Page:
Human trafficking incidents have spiked during pandemic: John Jeffery
Gauteng saw an increasing number of incidents of children being trafficked for sexual exploitation due to the Covid-19 pandemic.
This was revealed by justice and constitutional development deputy minister John Jeffery at an event in commemoration of the World Day Against Human Trafficking in Pretoria on Friday.
He said the risk factors changed during Covid-19 due to higher levels of unemployment and loss of family income.
“It must be noted that although the numbers are not large, SA is seeing an increasing number of trafficking convictions. There is no significant evidence of citizens travelling abroad and to SA for child sex tourism,” he said.
Jeffery said the convictions provided significant insights.
“Children are the most at risk for sex trafficking and forced labour. The vulnerabilities identified were more prevalent in girl children. Children at higher risk were from parents who were in conflict in their relationships or from parents who have disadvantaged themselves or were victims of substance abuse.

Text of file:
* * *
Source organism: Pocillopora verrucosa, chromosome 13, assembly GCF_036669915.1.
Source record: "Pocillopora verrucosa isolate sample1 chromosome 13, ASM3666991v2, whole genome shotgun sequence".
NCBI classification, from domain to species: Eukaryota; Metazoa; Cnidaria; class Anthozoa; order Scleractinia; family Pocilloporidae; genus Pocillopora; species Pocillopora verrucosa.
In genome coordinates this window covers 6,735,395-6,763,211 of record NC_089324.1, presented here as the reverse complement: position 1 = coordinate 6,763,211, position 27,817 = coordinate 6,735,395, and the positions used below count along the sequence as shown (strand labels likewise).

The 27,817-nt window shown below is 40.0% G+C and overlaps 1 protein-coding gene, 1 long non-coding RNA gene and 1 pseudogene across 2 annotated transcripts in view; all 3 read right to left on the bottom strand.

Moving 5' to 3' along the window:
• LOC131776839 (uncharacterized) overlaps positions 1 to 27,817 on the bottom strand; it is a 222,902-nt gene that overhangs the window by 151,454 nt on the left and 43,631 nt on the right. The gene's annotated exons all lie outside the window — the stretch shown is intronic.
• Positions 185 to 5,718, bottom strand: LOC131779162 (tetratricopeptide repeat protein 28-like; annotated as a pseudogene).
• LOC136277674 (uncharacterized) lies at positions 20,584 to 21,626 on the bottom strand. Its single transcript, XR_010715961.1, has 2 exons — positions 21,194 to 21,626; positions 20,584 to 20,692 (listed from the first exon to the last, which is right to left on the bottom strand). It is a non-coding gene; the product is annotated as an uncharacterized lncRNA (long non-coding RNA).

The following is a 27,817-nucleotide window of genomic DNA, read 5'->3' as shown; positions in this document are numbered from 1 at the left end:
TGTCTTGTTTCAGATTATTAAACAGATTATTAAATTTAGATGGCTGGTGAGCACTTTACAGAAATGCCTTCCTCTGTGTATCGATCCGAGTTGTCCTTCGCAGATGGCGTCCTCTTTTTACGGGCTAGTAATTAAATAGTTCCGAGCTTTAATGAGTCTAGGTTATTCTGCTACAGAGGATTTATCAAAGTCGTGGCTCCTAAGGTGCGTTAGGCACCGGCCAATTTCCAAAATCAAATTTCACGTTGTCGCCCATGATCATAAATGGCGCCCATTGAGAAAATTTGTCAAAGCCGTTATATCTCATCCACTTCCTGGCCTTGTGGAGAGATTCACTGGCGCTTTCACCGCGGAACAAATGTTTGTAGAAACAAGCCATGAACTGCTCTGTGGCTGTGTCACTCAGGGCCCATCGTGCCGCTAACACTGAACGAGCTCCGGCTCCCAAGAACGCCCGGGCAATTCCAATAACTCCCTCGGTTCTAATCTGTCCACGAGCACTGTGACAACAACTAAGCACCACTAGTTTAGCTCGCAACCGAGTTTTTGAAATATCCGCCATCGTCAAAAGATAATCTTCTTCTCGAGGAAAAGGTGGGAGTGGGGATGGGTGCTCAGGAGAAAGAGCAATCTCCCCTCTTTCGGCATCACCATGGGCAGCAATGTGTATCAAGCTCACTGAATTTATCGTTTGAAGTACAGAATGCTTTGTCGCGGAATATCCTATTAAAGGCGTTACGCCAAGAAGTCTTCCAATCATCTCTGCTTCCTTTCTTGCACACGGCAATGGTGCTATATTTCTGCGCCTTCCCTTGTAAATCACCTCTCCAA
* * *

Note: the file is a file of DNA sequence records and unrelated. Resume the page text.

“Some parents were responsible for trafficking their children for purposes of sexual exploitation due to loss of income as a result of Covid-19. Some parents seek work on farms but they do not want to be rescued from traffickers because they want to preserve their employment.
“Children were exploited for purposes including sexual exploitation, drug trafficking and forced marriages,” he said.
From the data received during the reporting period, it is evident that from suspected and confirmed victims, females are most likely to be trafficked. Females contribute to 90% and above of suspected and confirmed victims.
“In respect of suspected victims, foreign nationals are more likely to enter the country for work opportunities and not necessarily as trafficking victims.
“Access to asylum processes has been temporarily suspended and will be restored at an appropriate time with the easing of lockdown restrictions. The country has rather experienced a number of asylum seekers abandoning the process and opting to be evacuated to countries of origin.
“Border closures and movement restrictions of migrants have reduced lot of activities which have severely disrupted trafficking activities,” said the deputy minister.